07/18/2003 12:00AM

In two-horse race, take the speed

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LEXINGTON, Ky. - When racing fans arrived at Ellis Park on July 10, they had no way of knowing they were going to witness the first match race ever run there.

It wasn't a stakes, or an allowance, or even an open claiming race. It was a $50,000 maiden claiming race for fillies and mares that had been scheduled to be run on the turf. When wet weather caused the race to be moved to the main track, seven of the nine horses in the field scratched, leaving just two to race, and the distance was changed from 1 1/16 miles to a mile.

Once handicappers realized that two horses who had been expected to be only bit players would battle each other one on one, they were left with an interesting handicapping decision to make. Would they prefer the one with the best recent form, or the one with the most tactical speed? If You Believe was a deep closer who had been last at the first call in seven of the 10 races showing on her page, including each of her last five, all at route distances. She was also next-to-last at the first call in two of the three other races. Her average early deficit had been slightly more than 15 lengths. Although she had no early speed, If You Believe did own the better Beyers, and had shown more ability than her opponent, finishing in the front half of her field in three of her last four starts.

Her opponent, Heldinhighesteem, had raced four times, all at sprint distances ranging from five to seven furlongs, and had not yet managed to finish in the front half of the field in any of her races. She had performed respectably as a 2-year-old, running evenly to finish fifth, then fourth, but had checked in ninth and 11th in a pair of races this year. Her best Beyers made her a contender, but she had earned only an 18 while running seven furlongs in her last start, 39 points lower than the 57 earned by If You Believe last time out. The extra furlong Heldinhighesteem would have to cover July 10 was a big concern.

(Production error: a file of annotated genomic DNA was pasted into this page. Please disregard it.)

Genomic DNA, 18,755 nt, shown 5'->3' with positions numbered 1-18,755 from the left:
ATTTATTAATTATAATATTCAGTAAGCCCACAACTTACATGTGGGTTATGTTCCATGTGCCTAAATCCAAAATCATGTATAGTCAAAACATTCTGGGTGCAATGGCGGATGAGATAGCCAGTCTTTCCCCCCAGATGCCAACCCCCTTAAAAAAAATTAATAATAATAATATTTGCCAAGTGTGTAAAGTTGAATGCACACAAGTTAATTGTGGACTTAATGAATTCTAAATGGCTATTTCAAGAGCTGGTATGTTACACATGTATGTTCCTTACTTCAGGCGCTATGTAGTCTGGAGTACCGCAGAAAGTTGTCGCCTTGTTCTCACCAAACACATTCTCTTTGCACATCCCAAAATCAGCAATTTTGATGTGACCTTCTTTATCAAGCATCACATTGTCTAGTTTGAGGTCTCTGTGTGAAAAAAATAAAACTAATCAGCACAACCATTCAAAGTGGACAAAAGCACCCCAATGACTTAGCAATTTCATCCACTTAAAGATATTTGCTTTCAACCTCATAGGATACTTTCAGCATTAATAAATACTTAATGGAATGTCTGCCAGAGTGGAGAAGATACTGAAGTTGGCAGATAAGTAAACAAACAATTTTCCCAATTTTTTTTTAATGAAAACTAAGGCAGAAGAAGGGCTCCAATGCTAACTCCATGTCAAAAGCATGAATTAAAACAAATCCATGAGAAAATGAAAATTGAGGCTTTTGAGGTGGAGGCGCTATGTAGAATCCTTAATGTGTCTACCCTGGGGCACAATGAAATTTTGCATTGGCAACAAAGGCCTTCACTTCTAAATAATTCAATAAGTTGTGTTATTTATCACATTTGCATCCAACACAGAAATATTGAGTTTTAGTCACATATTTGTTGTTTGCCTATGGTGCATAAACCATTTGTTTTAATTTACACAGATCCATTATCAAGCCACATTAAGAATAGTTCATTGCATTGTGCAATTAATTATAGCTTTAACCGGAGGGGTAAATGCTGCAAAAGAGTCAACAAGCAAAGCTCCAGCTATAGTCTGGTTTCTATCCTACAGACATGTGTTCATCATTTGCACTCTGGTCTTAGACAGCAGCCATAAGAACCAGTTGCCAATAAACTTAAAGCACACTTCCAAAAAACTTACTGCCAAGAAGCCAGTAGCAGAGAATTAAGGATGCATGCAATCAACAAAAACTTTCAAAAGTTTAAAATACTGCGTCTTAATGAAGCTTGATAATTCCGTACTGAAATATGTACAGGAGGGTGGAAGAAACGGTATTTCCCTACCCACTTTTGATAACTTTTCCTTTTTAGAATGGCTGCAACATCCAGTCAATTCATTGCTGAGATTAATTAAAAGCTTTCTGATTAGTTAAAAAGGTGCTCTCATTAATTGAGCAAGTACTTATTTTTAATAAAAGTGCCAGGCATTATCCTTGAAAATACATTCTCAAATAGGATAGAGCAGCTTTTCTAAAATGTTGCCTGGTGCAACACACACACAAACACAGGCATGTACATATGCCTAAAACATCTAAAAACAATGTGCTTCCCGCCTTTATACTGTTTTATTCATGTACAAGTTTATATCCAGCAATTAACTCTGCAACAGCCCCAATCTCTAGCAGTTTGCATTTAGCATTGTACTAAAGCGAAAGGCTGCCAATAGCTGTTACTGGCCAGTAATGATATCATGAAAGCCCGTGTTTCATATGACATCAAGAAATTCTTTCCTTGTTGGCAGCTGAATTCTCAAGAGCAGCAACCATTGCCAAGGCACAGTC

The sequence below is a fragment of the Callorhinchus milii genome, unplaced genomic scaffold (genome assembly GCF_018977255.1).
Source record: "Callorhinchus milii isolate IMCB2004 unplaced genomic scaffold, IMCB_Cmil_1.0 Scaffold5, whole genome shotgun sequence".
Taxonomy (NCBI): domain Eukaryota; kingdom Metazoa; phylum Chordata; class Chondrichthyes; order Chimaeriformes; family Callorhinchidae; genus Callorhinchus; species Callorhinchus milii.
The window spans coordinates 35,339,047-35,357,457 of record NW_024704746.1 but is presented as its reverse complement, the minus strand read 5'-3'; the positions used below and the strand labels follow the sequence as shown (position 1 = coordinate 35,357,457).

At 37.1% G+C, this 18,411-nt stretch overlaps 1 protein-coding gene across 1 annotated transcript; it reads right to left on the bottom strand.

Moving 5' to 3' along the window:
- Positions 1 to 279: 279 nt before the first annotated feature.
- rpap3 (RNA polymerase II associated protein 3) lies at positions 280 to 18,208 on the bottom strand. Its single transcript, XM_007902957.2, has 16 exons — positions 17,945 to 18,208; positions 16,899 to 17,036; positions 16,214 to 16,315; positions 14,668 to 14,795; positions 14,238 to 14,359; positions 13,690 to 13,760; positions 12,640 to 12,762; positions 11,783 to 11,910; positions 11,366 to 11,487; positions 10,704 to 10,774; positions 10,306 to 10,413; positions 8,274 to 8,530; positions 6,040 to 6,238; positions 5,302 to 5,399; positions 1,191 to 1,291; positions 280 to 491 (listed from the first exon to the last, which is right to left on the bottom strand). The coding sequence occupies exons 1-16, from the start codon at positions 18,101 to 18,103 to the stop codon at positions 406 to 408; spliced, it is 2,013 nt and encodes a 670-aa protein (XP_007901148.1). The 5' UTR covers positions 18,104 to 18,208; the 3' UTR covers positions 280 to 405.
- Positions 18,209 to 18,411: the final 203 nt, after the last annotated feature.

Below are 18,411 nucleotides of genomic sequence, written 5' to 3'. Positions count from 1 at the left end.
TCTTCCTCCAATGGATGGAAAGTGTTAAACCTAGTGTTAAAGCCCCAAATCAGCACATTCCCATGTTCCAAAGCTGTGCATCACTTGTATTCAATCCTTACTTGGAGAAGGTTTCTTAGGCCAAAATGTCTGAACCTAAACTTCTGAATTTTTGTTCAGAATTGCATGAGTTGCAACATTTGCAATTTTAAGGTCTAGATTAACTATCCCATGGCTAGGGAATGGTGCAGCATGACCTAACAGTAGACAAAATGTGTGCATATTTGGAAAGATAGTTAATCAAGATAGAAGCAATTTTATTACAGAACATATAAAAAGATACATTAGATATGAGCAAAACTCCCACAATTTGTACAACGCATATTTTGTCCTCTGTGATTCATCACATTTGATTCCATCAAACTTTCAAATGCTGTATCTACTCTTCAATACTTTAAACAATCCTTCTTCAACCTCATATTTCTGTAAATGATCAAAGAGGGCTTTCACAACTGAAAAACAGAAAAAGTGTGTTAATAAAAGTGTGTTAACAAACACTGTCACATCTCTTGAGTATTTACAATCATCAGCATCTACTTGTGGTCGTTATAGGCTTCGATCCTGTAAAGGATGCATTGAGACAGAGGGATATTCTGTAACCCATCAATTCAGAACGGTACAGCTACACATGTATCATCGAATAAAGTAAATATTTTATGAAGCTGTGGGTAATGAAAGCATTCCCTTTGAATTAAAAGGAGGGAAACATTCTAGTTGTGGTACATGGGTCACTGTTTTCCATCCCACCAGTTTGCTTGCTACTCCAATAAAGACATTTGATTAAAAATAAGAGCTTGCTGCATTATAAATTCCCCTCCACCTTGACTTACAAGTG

If You Believe was the better horse on paper, but pace handicappers knew that Heldinhighesteem was all but certain to control the fractions. Would that be enough of an edge to overcome the form advantage of If You Believe? If You Believe figured to get a good ride from Jose Martinez Jr., who had won 12 races at the recently completed Churchill meet. But pace-oriented handicappers had to wonder whether 16-year-old apprentice Dallas King, who had never won a race, would fully appreciate and be able to capitalize on the large pace advantage that he and Heldinhighesteem held in this race. If You Believe was made the 1-5 favorite, while Heldinhighesteem was held in moderate esteem by bettors, who made her about even-money.

As it turned out, King could not have delivered a better ride. He and Heldinhighesteem could have led by a large margin during the early stages. But he slowed down the pace while leading by only a head through a 25.21-second opening quarter. They opened up a comfortable 3 1/2-length advantage following a half-mile in a tepid 49.81, then stole the race by strolling through a 26.90 interior fraction that led to a 1:16.71 six-furlong split. That breather left Heldinhighesteem with enough energy in reserve to increase her lead from 2 1/2 lengths to four lengths in midstretch. Rather than fading late as she had been expected to do, Heldinhighesteem increased her lead to win the race by 4 3/4 lengths, and ran her last quarter in 25.15.

Later that day, King doubled his career win total by taking the sixth race aboard Crafty Lover at $13.20.